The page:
Screen wash: This is often overlooked and only done when the car indicates it’s low but when driving with lots of salt on the road this flicks up on the screen and you find yourself using screen wash more and more during those winter months. It only takes a few seconds to check this, driving without screen wash in adverse conditions can really make the situation much harder.

Fluids: Lastly, make sure your car fluids are topped up and ok, including Oil, Anti-Freeze, Brake Fluid, Power Steering Fluid, Ad Blue etc, these are simple areas which are best kept under control so you can concentrate on the driving.

What To Keep In The Car

When going out for your jouney it’s best to prepare for the worst, there are some key items which are worth carrying around in your vehicle to be able to help yourself if anything was to happen.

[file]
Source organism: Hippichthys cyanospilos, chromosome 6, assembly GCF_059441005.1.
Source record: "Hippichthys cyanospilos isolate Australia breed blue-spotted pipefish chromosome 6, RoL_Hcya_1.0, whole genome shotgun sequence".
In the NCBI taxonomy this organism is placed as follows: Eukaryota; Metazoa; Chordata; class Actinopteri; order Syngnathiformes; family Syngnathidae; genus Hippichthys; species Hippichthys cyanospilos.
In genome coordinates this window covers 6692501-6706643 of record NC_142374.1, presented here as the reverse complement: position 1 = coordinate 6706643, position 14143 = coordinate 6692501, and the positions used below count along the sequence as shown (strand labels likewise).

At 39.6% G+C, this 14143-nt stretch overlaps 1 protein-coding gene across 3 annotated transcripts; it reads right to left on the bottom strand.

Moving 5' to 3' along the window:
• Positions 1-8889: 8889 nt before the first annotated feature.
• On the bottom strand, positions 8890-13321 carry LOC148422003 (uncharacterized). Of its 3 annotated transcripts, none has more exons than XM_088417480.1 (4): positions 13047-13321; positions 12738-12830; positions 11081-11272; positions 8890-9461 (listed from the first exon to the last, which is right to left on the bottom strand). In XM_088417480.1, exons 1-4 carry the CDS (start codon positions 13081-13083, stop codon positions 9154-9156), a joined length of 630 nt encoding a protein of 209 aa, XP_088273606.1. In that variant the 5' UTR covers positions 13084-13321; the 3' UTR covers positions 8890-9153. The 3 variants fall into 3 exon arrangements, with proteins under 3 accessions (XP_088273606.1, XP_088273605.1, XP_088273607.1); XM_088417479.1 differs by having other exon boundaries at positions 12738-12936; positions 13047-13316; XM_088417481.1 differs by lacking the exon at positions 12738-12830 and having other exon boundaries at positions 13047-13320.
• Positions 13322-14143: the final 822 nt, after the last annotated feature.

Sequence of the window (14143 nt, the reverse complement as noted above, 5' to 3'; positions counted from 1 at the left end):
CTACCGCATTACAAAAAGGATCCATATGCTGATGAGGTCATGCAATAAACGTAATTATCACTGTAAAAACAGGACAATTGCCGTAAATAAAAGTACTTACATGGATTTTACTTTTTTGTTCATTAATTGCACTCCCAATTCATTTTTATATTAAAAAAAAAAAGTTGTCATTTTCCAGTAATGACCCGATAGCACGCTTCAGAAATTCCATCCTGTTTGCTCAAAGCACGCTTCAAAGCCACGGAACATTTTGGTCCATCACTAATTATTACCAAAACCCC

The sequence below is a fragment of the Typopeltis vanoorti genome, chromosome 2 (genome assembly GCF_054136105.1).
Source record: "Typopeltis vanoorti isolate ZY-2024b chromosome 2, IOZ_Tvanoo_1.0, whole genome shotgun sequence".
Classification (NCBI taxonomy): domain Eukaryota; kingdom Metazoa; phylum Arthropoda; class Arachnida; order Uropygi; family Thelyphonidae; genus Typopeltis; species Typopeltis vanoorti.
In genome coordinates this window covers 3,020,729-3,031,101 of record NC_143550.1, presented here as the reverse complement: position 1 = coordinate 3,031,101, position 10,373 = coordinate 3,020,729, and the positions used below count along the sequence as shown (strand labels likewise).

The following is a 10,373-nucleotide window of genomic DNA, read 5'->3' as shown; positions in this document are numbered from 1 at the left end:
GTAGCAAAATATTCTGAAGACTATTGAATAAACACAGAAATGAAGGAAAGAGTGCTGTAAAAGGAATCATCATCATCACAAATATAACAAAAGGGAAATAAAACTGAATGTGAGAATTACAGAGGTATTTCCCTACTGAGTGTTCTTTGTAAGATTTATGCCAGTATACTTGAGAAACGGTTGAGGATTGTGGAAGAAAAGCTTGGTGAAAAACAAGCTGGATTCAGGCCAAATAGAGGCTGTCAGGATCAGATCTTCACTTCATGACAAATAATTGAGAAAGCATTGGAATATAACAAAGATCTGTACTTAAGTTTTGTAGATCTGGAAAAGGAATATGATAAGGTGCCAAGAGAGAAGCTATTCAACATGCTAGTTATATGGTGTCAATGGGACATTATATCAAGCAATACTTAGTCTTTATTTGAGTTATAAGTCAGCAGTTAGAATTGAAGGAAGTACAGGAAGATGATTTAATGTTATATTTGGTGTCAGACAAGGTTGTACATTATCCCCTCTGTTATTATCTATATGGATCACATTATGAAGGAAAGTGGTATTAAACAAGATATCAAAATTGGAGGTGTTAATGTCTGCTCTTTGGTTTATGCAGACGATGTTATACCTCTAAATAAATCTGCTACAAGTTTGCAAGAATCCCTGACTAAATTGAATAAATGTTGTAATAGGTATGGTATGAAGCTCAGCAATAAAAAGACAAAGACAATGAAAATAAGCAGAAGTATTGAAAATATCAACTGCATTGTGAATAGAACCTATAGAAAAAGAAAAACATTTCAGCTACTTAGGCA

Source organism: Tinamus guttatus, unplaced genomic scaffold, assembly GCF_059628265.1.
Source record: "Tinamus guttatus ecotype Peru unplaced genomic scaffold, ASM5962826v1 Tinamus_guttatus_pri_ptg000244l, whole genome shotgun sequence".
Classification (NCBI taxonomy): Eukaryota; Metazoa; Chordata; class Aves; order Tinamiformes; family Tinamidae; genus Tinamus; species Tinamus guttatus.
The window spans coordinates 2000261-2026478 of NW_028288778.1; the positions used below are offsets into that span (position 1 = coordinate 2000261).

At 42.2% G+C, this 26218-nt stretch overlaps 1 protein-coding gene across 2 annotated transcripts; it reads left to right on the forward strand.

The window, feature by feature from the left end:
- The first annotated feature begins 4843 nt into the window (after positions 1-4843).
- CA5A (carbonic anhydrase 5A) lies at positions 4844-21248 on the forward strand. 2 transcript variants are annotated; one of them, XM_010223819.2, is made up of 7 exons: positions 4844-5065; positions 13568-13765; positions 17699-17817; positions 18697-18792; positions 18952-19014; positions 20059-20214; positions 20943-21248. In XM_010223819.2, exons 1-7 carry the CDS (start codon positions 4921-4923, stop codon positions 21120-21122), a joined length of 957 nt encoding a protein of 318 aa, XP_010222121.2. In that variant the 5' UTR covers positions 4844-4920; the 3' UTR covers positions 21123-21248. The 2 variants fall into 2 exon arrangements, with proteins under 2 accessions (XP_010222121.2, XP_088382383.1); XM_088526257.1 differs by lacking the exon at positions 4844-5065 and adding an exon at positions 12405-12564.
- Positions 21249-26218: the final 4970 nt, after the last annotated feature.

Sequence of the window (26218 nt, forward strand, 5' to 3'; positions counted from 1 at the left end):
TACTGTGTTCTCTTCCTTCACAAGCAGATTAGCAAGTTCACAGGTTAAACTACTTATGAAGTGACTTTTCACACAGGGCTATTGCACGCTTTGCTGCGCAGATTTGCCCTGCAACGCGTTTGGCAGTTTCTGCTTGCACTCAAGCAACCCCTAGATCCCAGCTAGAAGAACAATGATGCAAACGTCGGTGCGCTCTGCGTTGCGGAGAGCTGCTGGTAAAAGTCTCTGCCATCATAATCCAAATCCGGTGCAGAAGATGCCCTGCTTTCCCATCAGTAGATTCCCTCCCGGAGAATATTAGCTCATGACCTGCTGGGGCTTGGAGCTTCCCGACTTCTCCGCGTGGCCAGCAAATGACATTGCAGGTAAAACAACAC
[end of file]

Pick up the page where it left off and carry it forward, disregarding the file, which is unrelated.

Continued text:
• Mobile phone charger
  • Working torch
  • Blanket
  • Hi-vis Jacket
  • Warning Triangle
  • Wheel Traction Devices (e.g. snow chain, snow socks, traction strips or a carpet mat)
  • Some water
  • Screen wash
  • Jump leads or mini jump pack
  • Wheel change gear (tyre wrench, jack, locking wheel nut remover)

Obviously some items are more important than others but we highly recommend the phone charger as it at least means you have a method of calling for support, it’s also important to be able to stay warm so a blanket or coat is helpful too.

 

2. Tips for driving in the snow

So we have covered preparations for both you and the car and what can be checked/planned prior to leaving for your journey, but what about the actual drive in the snow. The following are some words of advice and some top tips to help you keep control of your car and be safer in the snow.